Pediatric Dentistry:

Frequently Asked Questions

Dentists can seem scary to kids, and even some parents. Below are some commonly asked questions that can help prepare you and your child for their visit.

Why do I need an x-ray?

X-Rays are a vital and necessary part of your child’s dental diagnostic process. Without them, certain dental conditions cannot be identified or treated.

X-rays detect much more than cavities. For example, x-rays may be needed to survey erupting teeth, diagnose bone diseases, evaluate the results of an injury, or plan orthodontic treatment. X-rays allow dentists to diagnose and treat health conditions that cannot be detected during a clinical examination. If dental problems are found and treated early, dental care is more comfortable for your child and more affordable for you.

The American Academy of Pediatric Dentistry recommends x-ray and examinations every six months for children with a high risk of tooth decay. This includes children who consume a substantial amount of sugar or snack foods. On average, most pediatric dentists request x-rays approximately once a year. Approximately every 3 years, it is a good idea to obtain a complete set of x-rays, either a panoramic and bitewings or periapicals and bitewings.

Pediatric dentists are particularly careful to minimize the exposure of their patients to radiation. Lead body aprons and shields will protect your child. With contemporary safeguards, the amount of radiation received during a dental X-ray examination is extremely small; the risk is negligible. In fact, dental x-rays represent a far smaller risk than an undetected and untreated dental problem. Today’s equipment filters out unnecessary x-rays and restricts the x-ray beam to the area of interest. High-speed film and proper shielding assure that your child receives a minimal amount of radiation exposure.

What’s the best toothpaste for my child?

Tooth brushing is one of the most important tasks for good oral health. Many toothpastes, and/or tooth polishes can damage young smiles. They contain harsh abrasives, which can wear away young tooth enamel. When looking for a toothpaste for your child, make sure to pick one that is recommended by the American Dental Association as shown on the box and tube. These toothpastes have undergone testing to ensure they are safe to use.

Use only a smear of toothpaste (the size of a grain of rice) to brush the teeth of a child less than 3 years old. For children 3—6 years old, use a pea-size amount of toothpaste and perform or assist your child’s toothbrushing. Remember that young children do not have the ability to brush their teeth effectively on their own. Children should spit out and not swallow excess toothpaste after brushing.

What if my child grinds his/her teeth at night?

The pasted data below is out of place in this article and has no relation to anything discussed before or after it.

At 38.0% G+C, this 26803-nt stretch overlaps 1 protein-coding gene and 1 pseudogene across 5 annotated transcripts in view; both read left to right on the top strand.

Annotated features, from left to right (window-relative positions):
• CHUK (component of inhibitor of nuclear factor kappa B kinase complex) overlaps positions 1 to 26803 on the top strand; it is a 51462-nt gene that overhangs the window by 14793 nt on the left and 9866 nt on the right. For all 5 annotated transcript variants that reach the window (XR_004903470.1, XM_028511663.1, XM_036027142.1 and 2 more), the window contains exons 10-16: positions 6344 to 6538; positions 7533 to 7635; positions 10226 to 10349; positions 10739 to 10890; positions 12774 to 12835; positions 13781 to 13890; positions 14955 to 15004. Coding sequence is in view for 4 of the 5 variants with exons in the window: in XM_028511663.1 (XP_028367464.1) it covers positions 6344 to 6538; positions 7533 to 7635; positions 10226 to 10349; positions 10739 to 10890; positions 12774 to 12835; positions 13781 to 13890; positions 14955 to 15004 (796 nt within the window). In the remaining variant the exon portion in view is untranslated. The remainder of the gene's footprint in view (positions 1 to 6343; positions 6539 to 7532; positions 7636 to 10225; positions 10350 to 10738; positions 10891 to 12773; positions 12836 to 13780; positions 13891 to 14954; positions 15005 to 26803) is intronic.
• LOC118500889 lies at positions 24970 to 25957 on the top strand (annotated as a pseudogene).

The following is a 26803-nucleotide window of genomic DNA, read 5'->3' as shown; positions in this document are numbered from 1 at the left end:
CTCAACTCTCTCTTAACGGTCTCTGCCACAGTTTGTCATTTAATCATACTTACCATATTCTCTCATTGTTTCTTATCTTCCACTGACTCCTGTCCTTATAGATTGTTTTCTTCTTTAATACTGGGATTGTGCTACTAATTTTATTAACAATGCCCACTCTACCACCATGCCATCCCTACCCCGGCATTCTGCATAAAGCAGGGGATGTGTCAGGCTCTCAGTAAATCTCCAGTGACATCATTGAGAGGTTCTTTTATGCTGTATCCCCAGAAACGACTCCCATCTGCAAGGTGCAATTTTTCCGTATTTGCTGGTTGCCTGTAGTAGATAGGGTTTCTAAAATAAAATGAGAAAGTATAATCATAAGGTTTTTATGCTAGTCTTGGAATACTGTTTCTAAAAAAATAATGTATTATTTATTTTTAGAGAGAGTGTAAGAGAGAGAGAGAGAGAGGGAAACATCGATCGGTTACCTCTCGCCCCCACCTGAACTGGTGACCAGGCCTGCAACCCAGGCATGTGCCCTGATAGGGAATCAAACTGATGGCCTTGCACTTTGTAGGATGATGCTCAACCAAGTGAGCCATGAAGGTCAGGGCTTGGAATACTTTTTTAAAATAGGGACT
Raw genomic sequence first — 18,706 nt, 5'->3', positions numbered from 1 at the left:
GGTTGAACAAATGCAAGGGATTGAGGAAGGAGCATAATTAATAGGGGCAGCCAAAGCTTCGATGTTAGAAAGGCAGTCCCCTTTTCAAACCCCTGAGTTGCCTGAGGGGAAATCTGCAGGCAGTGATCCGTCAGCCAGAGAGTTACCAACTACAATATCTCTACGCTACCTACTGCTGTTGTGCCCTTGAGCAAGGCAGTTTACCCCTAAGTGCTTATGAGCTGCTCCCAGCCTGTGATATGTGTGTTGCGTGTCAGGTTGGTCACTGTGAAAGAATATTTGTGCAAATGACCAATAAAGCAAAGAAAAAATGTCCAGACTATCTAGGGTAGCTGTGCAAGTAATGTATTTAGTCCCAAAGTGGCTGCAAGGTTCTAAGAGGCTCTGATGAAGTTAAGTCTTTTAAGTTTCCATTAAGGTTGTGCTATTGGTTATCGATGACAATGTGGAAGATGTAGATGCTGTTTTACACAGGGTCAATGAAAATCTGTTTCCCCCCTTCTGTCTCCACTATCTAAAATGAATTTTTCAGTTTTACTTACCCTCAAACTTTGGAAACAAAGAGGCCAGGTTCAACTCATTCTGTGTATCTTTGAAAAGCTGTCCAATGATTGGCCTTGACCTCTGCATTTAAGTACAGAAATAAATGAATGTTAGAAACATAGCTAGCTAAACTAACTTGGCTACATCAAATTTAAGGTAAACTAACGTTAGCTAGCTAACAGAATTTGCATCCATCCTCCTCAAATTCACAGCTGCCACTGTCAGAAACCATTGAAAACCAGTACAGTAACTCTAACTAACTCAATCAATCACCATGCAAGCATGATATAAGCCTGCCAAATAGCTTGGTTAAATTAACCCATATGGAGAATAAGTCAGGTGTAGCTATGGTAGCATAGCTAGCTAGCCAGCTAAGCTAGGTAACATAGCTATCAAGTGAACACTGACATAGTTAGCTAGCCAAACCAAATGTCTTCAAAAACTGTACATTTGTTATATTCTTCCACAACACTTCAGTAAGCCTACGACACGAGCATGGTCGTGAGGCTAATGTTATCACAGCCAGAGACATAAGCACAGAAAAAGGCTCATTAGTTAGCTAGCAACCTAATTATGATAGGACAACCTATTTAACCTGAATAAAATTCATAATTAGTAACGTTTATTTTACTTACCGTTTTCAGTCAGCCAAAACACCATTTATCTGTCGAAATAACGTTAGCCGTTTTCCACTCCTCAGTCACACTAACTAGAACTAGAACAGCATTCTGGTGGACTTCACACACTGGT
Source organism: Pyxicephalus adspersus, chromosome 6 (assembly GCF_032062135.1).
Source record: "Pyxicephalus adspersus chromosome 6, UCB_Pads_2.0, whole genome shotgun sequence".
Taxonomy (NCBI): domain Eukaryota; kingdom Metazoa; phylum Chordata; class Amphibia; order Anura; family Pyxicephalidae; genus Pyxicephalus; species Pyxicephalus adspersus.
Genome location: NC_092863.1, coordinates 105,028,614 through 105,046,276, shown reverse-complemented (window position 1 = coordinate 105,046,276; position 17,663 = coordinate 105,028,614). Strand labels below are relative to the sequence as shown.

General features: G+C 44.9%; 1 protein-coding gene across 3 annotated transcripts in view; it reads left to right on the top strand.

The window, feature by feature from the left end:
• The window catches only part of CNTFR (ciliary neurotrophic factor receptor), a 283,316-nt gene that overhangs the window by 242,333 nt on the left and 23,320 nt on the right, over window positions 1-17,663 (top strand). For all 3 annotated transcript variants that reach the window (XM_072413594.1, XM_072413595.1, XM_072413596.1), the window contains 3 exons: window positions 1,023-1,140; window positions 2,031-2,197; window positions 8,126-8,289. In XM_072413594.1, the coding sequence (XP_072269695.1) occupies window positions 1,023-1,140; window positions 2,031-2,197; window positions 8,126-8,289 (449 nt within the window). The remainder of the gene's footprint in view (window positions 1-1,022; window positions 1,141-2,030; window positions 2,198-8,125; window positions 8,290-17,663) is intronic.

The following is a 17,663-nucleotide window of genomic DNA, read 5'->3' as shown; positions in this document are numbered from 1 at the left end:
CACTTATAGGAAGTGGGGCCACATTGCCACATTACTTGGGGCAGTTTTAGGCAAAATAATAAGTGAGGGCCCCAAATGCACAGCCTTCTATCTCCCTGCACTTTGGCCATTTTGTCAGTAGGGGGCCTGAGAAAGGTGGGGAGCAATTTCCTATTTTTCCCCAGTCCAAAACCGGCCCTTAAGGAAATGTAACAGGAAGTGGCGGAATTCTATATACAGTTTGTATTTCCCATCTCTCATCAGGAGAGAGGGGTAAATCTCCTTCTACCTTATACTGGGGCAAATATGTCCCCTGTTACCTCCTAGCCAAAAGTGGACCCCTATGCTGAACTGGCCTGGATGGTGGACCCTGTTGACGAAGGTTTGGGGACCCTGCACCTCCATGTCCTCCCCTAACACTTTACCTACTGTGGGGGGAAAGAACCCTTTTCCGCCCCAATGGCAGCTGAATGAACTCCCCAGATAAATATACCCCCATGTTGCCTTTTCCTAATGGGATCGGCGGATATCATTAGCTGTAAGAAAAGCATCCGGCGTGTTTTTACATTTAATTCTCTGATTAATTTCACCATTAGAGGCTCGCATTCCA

Parents are often concerned about the nocturnal grinding of teeth (bruxism). Often, the first indication is the noise created by the child grinding on their teeth during sleep. Or, the parent may notice wear (teeth getting shorter) to the shape and order of their teeth. One theory as to the cause involves a psychological component: stress due to a new environment, divorce, changes at school, etc. can influence a child to grind their teeth. Another theory relates to pressure in the inner ear at night: if there are pressure changes (like in an airplane during take-off and landing, when people are chewing gum, etc. to equalize pressure) the child will grind by moving his jaw to relieve that pressure.

The majority of cases of pediatric bruxism do not require any treatment. If excessive wear of the teeth (attrition) is present, then a mouth guard (night guard) may be prescribed. The negatives to a mouth guard are the possibility of choking if the appliance becomes dislodged during sleep and it may interfere with growth of the jaws. The positive outcome is the prevention of wear to the teeth.

The good news is that most children outgrow bruxism. The grinding decreases between the ages 6 and 9 and children tend to stop grinding between ages 9 and 12. If you suspect bruxism, discuss this with your pediatrician or pediatric dentist.

What are the effects of thumb sucking?

Sucking is a natural reflex and infants and young children may suck thumbs, fingers, pacifiers and other objects. It may make them feel secure and happy, or provide a sense of security during difficult periods. Since thumb sucking is relaxing, it may induce sleep.

Thumb sucking that persists beyond the eruption of the permanent teeth can cause problems with the proper growth of the mouth and tooth alignment. How intensely a child sucks on fingers or thumbs will determine whether or not dental problems may result. Children who rest their thumbs passively in their mouths are less likely to have difficulty than those who vigorously suck their thumbs.